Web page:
Whilst researching the immune systems balance of Th1 and Th2 cells I stumbled on a comment by a webpage visitor that Low Dose Naltrexone (LDN) therapy helped to balance Th1 and Th2 production. A quick search yielded something fascinating that I had never ever heard of before.. apparently LDN therapy can have a significant improvement on the health of a wide range of autoimmune disorders such as:
- Crohn's Disease (CD)
- Multiple Sclerosis (MS)
- Ankylosing Spondylitis (AS)
- Ulcerative Colitis (UC)
- Rheumatoid Arthritis (RA)
- The body produces the active endorphines that are modulating the immune activity during the night (apparently even if you do shift work it is still produced at night) (2).
- Under Low Dose Naltrexone (LDN) therapy for autoimmune disorders, a dosage of 3mg to 4.5mg (for adults) at sometime between the hours of 9pm and 3am. This increases the production of endorphin and enkephalin - which in turn is observed to modify immune system regulation.
- Random thought - if this crucial night time window (2am to 4am, see ref 2) is so important in regulating our immune system then perhaps some aspects of modern society are messing with the bodies daily rhythms, eg: excess light at night, and too little light during the day time. This may help to explain differences in autoimmune disorders according to latitude (the further away from the equator the greater the occurrence of immune disorders such as MS)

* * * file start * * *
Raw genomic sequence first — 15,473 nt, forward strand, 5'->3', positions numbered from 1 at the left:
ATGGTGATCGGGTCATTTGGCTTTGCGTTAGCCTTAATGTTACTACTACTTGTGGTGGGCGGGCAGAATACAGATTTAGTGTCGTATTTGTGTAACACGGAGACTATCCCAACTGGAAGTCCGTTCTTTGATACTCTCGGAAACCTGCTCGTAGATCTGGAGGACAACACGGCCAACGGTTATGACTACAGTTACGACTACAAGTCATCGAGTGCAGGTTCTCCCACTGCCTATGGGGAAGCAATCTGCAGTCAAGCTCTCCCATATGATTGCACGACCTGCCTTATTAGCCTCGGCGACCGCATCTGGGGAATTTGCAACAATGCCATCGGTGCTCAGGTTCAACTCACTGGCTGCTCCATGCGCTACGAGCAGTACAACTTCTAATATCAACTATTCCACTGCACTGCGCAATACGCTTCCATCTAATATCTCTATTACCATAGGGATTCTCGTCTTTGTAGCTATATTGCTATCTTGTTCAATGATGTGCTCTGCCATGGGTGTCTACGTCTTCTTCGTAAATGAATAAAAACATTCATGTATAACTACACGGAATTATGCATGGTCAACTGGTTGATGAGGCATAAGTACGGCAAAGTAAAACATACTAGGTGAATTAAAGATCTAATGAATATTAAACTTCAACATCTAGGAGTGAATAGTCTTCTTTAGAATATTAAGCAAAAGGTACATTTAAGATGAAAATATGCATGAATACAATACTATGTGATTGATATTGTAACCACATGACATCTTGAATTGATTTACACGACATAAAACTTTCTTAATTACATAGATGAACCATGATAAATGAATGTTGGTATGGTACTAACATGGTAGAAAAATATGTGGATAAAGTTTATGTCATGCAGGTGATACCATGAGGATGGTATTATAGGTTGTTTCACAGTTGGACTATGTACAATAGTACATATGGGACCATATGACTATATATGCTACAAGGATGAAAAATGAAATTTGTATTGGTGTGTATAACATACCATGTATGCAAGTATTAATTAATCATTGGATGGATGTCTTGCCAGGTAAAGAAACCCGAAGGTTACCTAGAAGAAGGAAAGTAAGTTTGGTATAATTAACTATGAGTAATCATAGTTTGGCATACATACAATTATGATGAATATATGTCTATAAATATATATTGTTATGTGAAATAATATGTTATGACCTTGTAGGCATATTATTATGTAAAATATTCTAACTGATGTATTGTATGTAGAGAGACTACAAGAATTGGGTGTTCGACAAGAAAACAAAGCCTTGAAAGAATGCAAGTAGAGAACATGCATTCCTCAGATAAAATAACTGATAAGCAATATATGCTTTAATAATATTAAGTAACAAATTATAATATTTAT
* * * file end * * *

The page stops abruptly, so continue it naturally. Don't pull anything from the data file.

- Low-dose naltrexone therapy improves active Crohn's disease (ref 2)
Endogenous opioids and opioid antagonists have been shown to play a role in healing and repair of tissues. In an open-labeled pilot prospective trial, the safety and efficacy of low-dose naltrexone (LDN), an opioid antagonist, were tested in patients with active Crohn's disease.
Eligible subjects with histologically and endoscopically confirmed active Crohn's disease activity index (CDAI) score of 220-450 were enrolled in a study using 4.5 mg naltrexone/day. Infliximab was not allowed for a minimum of 8 wk prior to study initiation. Other therapy for Crohn's disease that was at a stable dose for 4 wk prior to enrollment was continued at the same doses. Patients completed the inflammatory bowel disease questionnaire (IBDQ) and the short-form (SF-36) quality of life surveys and CDAI scores were assessed pretreatment, every 4 wk on therapy and 4 wk after completion of the study drug. Drug was administered by mouth each evening for a 12-wk period.
Seventeen patients with a mean CDAI score of 356 +/- 27 were enrolled. CDAI scores decreased significantly (P= 0.01) with LDN, and remained lower than baseline 4 wk after completing therapy. Eighty-nine percent of patients exhibited a response to therapy and 67% achieved a remission (P < 0.001). Improvement was recorded in both quality of life surveys with LDN compared with baseline. No laboratory abnormalities were noted. The most common side effect was sleep disturbances, occurring in seven patients.
LDN therapy appears effective and safe in subjects with active Crohn's disease. Further studies are needed to explore the use of this compound.
- Bihari et al found that a low oral dose of the opioid antagonist naltrexone, when taken at bedtime, led to a doubling or tripling of low levels of circulating beta-endorphin.7 Bihari has since treated some 100 people with autoimmune disorders. None of them has progressed further while the patient continued taking low dose naltrexone each night at bedtime.